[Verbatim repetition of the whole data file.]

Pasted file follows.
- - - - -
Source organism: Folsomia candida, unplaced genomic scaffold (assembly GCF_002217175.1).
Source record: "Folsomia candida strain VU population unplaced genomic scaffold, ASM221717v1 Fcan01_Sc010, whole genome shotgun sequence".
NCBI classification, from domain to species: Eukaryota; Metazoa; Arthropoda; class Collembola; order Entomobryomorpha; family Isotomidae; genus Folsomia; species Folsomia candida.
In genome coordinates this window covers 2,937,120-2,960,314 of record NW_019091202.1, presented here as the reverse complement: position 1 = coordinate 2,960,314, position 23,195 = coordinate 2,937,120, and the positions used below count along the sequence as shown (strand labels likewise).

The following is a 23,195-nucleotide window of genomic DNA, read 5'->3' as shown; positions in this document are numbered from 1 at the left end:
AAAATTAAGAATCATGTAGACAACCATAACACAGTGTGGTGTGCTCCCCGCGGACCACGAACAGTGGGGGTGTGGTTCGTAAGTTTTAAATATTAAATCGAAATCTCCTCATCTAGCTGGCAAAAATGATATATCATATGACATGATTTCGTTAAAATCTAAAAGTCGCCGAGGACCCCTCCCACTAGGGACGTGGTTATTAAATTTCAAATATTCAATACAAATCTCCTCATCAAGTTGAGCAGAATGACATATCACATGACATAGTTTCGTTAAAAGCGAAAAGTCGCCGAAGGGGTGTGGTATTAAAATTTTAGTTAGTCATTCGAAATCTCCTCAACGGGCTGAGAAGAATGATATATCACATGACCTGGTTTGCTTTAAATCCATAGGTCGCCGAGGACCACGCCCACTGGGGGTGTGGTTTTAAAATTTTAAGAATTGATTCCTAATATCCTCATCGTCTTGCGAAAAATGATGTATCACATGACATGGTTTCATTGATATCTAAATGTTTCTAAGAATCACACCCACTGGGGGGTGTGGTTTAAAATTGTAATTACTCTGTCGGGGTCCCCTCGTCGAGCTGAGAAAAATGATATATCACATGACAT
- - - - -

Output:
Source organism: Folsomia candida, unplaced genomic scaffold (assembly GCF_002217175.1).
Source record: "Folsomia candida strain VU population unplaced genomic scaffold, ASM221717v1 Fcan01_Sc010, whole genome shotgun sequence".
NCBI classification, from domain to species: Eukaryota; Metazoa; Arthropoda; class Collembola; order Entomobryomorpha; family Isotomidae; genus Folsomia; species Folsomia candida.
In genome coordinates this window covers 2,937,120-2,960,314 of record NW_019091202.1, presented here as the reverse complement: position 1 = coordinate 2,960,314, position 23,195 = coordinate 2,937,120, and the positions used below count along the sequence as shown (strand labels likewise).

The following is a 23,195-nucleotide window of genomic DNA, read 5'->3' as shown; positions in this document are numbered from 1 at the left end:
AAAATTAAGAATCATGTAGACAACCATAACACAGTGTGGTGTGCTCCCCGCGGACCACGAACAGTGGGGGTGTGGTTCGTAAGTTTTAAATATTAAATCGAAATCTCCTCATCTAGCTGGCAAAAATGATATATCATATGACATGATTTCGTTAAAATCTAAAAGTCGCCGAGGACCCCTCCCACTAGGGACGTGGTTATTAAATTTCAAATATTCAATACAAATCTCCTCATCAAGTTGAGCAGAATGACATATCACATGACATAGTTTCGTTAAAAGCGAAAAGTCGCCGAAGGGGTGTGGTATTAAAATTTTAGTTAGTCATTCGAAATCTCCTCAACGGGCTGAGAAGAATGATATATCACATGACCTGGTTTGCTTTAAATCCATAGGTCGCCGAGGACCACGCCCACTGGGGGTGTGGTTTTAAAATTTTAAGAATTGATTCCTAATATCCTCATCGTCTTGCGAAAAATGATGTATCACATGACATGGTTTCATTGATATCTAAATGTTTCTAAGAATCACACCCACTGGGGGGTGTGGTTTAAAATTGTAATTACTCTGTCGGGGTCCCCTCGTCGAGCTGAGAAAAATGATATATCACATGACAT